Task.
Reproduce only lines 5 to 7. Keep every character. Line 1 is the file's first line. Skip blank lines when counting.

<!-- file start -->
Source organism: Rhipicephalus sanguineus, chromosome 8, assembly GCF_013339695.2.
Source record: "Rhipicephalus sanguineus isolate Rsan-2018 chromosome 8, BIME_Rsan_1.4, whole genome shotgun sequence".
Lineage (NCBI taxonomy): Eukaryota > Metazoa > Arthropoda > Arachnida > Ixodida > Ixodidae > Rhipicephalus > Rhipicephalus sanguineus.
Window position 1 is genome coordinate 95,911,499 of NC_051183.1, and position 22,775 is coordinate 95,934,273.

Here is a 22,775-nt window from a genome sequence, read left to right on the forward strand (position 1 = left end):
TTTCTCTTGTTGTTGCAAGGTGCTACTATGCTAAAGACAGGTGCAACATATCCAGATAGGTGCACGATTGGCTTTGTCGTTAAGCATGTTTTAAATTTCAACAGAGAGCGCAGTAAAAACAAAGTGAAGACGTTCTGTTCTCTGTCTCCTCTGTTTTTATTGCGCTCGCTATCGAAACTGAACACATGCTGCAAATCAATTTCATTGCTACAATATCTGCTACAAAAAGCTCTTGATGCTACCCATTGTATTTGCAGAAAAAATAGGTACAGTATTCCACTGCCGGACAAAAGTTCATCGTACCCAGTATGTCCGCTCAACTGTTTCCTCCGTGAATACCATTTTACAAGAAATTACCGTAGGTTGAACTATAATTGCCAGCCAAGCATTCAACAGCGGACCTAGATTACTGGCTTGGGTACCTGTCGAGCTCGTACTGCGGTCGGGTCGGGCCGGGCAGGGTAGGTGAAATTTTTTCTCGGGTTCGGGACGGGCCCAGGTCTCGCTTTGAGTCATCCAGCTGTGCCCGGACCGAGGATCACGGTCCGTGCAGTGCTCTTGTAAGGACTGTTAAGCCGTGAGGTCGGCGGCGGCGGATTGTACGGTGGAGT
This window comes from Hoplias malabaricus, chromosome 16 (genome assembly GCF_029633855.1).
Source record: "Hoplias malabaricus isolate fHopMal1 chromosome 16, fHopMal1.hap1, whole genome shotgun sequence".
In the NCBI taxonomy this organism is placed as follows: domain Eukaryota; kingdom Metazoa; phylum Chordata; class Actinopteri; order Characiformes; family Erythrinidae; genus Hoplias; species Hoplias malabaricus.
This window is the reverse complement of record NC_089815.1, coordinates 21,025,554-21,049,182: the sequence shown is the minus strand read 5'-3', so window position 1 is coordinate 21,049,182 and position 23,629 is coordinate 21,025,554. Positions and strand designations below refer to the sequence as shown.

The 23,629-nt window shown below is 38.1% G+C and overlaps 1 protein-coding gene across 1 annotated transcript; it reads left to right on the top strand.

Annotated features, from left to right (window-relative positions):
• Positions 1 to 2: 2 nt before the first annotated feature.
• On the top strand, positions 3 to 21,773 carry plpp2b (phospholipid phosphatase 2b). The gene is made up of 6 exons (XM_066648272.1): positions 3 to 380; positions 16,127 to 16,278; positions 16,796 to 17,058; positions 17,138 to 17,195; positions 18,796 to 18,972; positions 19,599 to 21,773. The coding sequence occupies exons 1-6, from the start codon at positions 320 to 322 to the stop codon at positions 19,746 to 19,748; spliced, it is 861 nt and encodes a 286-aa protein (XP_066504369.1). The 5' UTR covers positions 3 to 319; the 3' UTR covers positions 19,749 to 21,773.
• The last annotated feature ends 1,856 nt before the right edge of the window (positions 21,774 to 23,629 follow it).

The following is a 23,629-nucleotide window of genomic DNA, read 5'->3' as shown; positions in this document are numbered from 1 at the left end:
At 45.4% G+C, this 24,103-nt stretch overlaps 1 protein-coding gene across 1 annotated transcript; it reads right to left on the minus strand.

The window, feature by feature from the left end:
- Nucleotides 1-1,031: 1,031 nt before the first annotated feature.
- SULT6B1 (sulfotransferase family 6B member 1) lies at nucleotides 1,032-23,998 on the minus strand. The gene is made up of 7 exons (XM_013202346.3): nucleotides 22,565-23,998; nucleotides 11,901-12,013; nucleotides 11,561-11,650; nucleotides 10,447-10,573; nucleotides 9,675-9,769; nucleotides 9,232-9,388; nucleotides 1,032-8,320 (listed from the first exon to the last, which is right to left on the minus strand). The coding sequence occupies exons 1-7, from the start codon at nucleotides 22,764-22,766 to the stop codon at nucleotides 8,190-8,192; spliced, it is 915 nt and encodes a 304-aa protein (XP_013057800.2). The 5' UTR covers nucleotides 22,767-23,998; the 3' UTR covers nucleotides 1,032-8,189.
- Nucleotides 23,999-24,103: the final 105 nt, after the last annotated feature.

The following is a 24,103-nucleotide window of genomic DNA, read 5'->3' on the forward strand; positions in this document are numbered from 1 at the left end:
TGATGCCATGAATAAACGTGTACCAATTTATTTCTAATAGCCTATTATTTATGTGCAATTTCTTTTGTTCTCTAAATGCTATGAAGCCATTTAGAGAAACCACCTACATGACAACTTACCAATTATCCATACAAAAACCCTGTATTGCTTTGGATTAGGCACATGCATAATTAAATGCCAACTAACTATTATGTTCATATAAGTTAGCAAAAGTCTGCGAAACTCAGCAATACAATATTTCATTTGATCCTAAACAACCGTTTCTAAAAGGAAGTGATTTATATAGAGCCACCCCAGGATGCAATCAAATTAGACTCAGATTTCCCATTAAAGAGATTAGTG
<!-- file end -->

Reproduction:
Here is a 22,775-nt window from a genome sequence, read left to right on the forward strand (position 1 = left end):
TTTCTCTTGTTGTTGCAAGGTGCTACTATGCTAAAGACAGGTGCAACATATCCAGATAGGTGCACGATTGGCTTTGTCGTTAAGCATGTTTTAAATTTCAACAGAGAGCGCAGTAAAAACAAAGTGAAGACGTTCTGTTCTCTGTCTCCTCTGTTTTTATTGCGCTCGCTATCGAAACTGAACACATGCTGCAAATCAATTTCATTGCTACAATATCTGCTACAAAAAGCTCTTGATGCTACCCATTGTATTTGCAGAAAAAATAGGTACAGTATTCCACTGCCGGACAAAAGTTCATCGTACCCAGTATGTCCGCTCAACTGTTTCCTCCGTGAATACCATTTTACAAGAAATTACCGTAGGTTGAACTATAATTGCCAGCCAAGCATTCAACAGCGGACCTAGATTACTGGCTTGGGTACCTGTCGAGCTCGTACTGCGGTCGGGTCGGGCCGGGCAGGGTAGGTGAAATTTTTTCTCGGGTTCGGGACGGGCCCAGGTCTCGCTTTGAGTCATCCAGCTGTGCCCGGACCGAGGATCACGGTCCGTGCAGTGCTCTTGTAAGGACTGTTAAGCCGTGAGGTCGGCGGCGGCGGATTGTACGGTGGAGT
This window comes from Hoplias malabaricus, chromosome 16 (genome assembly GCF_029633855.1).